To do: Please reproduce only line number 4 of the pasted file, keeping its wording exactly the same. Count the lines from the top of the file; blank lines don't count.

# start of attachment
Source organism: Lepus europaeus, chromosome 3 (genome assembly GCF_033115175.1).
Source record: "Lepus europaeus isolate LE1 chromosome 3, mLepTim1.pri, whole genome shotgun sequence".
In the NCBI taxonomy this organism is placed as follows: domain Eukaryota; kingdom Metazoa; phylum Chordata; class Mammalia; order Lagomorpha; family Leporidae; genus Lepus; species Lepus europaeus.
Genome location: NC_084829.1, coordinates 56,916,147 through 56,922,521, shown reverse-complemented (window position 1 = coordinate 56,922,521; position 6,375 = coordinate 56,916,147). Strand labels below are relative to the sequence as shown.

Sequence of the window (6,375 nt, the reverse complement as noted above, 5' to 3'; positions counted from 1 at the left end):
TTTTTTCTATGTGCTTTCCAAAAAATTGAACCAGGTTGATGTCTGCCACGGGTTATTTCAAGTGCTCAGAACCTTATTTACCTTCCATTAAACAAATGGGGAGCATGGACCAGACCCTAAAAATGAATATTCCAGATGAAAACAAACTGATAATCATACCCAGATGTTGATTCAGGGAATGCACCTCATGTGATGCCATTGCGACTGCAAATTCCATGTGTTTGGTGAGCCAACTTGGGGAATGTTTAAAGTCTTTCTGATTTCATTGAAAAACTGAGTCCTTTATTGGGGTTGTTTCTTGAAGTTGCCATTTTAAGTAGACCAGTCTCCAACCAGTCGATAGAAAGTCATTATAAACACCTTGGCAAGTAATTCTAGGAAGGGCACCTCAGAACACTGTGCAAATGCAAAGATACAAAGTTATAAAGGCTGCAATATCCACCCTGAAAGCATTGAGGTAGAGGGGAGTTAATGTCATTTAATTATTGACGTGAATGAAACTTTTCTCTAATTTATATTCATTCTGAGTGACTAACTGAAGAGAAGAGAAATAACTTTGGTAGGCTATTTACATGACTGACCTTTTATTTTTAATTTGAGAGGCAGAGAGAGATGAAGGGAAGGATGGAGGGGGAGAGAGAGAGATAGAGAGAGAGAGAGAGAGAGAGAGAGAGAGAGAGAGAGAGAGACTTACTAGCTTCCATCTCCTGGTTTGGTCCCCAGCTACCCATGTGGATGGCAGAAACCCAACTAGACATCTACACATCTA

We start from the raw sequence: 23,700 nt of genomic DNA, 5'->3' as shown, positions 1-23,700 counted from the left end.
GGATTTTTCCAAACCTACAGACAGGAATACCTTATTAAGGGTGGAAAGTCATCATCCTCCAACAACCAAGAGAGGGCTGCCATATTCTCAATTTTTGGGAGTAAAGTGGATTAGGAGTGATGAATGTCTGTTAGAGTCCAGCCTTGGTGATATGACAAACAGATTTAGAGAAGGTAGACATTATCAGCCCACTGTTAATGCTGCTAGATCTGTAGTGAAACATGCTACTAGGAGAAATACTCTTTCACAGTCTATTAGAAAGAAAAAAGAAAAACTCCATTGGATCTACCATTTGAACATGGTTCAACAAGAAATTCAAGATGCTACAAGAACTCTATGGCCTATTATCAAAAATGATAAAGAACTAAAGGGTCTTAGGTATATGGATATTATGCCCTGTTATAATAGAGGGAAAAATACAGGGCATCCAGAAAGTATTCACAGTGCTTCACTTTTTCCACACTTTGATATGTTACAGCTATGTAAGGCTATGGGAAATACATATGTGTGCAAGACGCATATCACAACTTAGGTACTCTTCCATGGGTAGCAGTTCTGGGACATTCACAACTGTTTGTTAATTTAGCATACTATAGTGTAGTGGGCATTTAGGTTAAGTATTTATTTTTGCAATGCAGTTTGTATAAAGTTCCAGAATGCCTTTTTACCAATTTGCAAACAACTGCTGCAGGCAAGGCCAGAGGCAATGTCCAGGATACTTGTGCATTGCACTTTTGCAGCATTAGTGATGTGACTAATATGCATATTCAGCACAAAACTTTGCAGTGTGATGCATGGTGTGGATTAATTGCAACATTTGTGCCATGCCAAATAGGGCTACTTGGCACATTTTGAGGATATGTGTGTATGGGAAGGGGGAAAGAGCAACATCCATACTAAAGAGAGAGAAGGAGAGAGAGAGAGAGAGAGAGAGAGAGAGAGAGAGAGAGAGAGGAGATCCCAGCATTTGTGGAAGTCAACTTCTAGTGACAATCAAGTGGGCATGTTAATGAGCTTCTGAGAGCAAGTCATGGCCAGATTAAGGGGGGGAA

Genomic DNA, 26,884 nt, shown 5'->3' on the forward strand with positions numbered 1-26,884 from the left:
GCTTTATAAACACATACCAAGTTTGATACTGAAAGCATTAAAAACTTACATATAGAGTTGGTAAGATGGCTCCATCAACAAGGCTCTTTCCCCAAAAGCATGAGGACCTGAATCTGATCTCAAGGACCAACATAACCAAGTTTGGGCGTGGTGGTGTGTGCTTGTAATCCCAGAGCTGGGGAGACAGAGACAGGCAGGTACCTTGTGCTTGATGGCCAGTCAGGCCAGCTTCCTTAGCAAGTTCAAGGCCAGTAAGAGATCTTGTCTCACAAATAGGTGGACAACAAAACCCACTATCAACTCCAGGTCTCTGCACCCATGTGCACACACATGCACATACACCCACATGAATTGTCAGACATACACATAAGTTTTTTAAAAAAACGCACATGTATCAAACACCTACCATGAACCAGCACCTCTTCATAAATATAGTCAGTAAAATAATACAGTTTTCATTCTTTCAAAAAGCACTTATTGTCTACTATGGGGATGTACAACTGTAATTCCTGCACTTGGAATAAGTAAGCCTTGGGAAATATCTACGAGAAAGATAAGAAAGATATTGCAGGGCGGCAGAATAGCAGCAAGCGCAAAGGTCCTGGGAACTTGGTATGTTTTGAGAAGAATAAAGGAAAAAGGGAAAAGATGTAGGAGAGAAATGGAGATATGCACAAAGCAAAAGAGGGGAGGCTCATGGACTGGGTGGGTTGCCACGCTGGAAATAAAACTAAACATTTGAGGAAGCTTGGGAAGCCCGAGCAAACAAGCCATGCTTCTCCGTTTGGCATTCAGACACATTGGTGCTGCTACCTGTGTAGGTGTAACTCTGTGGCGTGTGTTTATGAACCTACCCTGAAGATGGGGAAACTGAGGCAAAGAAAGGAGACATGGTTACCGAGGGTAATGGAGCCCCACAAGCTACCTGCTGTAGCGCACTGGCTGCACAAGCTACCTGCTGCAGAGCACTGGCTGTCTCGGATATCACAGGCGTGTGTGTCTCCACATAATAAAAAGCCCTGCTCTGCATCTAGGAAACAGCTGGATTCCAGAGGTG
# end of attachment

Genome location: NC_084829.1, coordinates 56,916,147 through 56,922,521, shown reverse-complemented (window position 1 = coordinate 56,922,521; position 6,375 = coordinate 56,916,147). Strand labels below are relative to the sequence as shown.